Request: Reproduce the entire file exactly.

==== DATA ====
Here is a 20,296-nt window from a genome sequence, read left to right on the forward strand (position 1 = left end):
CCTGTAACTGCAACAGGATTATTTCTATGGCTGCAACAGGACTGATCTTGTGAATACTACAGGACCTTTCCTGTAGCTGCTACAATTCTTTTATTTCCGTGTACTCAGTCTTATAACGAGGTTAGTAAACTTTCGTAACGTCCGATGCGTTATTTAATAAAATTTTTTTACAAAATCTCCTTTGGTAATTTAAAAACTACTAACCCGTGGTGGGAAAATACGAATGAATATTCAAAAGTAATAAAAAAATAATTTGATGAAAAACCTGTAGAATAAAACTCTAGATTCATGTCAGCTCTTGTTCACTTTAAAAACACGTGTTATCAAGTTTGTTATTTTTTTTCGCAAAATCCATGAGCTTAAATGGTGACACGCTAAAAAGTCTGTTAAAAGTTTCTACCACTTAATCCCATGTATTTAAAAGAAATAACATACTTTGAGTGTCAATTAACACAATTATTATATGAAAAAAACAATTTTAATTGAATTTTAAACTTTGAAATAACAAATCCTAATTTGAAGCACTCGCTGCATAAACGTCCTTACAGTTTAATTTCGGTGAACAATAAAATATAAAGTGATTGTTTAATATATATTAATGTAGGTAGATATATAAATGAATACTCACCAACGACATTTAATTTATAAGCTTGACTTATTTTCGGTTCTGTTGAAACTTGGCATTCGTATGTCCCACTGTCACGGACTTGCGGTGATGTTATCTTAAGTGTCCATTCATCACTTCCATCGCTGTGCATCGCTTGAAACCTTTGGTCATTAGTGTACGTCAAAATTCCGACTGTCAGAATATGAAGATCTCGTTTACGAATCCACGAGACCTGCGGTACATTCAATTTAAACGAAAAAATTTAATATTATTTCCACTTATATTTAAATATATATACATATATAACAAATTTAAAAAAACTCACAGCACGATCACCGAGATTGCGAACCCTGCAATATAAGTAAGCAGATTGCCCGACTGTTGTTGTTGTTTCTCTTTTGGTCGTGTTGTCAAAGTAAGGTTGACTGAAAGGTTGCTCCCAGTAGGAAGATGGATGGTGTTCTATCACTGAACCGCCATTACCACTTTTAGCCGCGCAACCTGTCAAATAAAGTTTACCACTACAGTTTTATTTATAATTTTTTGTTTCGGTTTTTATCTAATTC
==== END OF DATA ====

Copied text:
Here is a 20,296-nt window from a genome sequence, read left to right on the forward strand (position 1 = left end):
CCTGTAACTGCAACAGGATTATTTCTATGGCTGCAACAGGACTGATCTTGTGAATACTACAGGACCTTTCCTGTAGCTGCTACAATTCTTTTATTTCCGTGTACTCAGTCTTATAACGAGGTTAGTAAACTTTCGTAACGTCCGATGCGTTATTTAATAAAATTTTTTTACAAAATCTCCTTTGGTAATTTAAAAACTACTAACCCGTGGTGGGAAAATACGAATGAATATTCAAAAGTAATAAAAAAATAATTTGATGAAAAACCTGTAGAATAAAACTCTAGATTCATGTCAGCTCTTGTTCACTTTAAAAACACGTGTTATCAAGTTTGTTATTTTTTTTCGCAAAATCCATGAGCTTAAATGGTGACACGCTAAAAAGTCTGTTAAAAGTTTCTACCACTTAATCCCATGTATTTAAAAGAAATAACATACTTTGAGTGTCAATTAACACAATTATTATATGAAAAAAACAATTTTAATTGAATTTTAAACTTTGAAATAACAAATCCTAATTTGAAGCACTCGCTGCATAAACGTCCTTACAGTTTAATTTCGGTGAACAATAAAATATAAAGTGATTGTTTAATATATATTAATGTAGGTAGATATATAAATGAATACTCACCAACGACATTTAATTTATAAGCTTGACTTATTTTCGGTTCTGTTGAAACTTGGCATTCGTATGTCCCACTGTCACGGACTTGCGGTGATGTTATCTTAAGTGTCCATTCATCACTTCCATCGCTGTGCATCGCTTGAAACCTTTGGTCATTAGTGTACGTCAAAATTCCGACTGTCAGAATATGAAGATCTCGTTTACGAATCCACGAGACCTGCGGTACATTCAATTTAAACGAAAAAATTTAATATTATTTCCACTTATATTTAAATATATATACATATATAACAAATTTAAAAAAACTCACAGCACGATCACCGAGATTGCGAACCCTGCAATATAAGTAAGCAGATTGCCCGACTGTTGTTGTTGTTTCTCTTTTGGTCGTGTTGTCAAAGTAAGGTTGACTGAAAGGTTGCTCCCAGTAGGAAGATGGATGGTGTTCTATCACTGAACCGCCATTACCACTTTTAGCCGCGCAACCTGTCAAATAAAGTTTACCACTACAGTTTTATTTATAATTTTTTGTTTCGGTTTTTATCTAATTC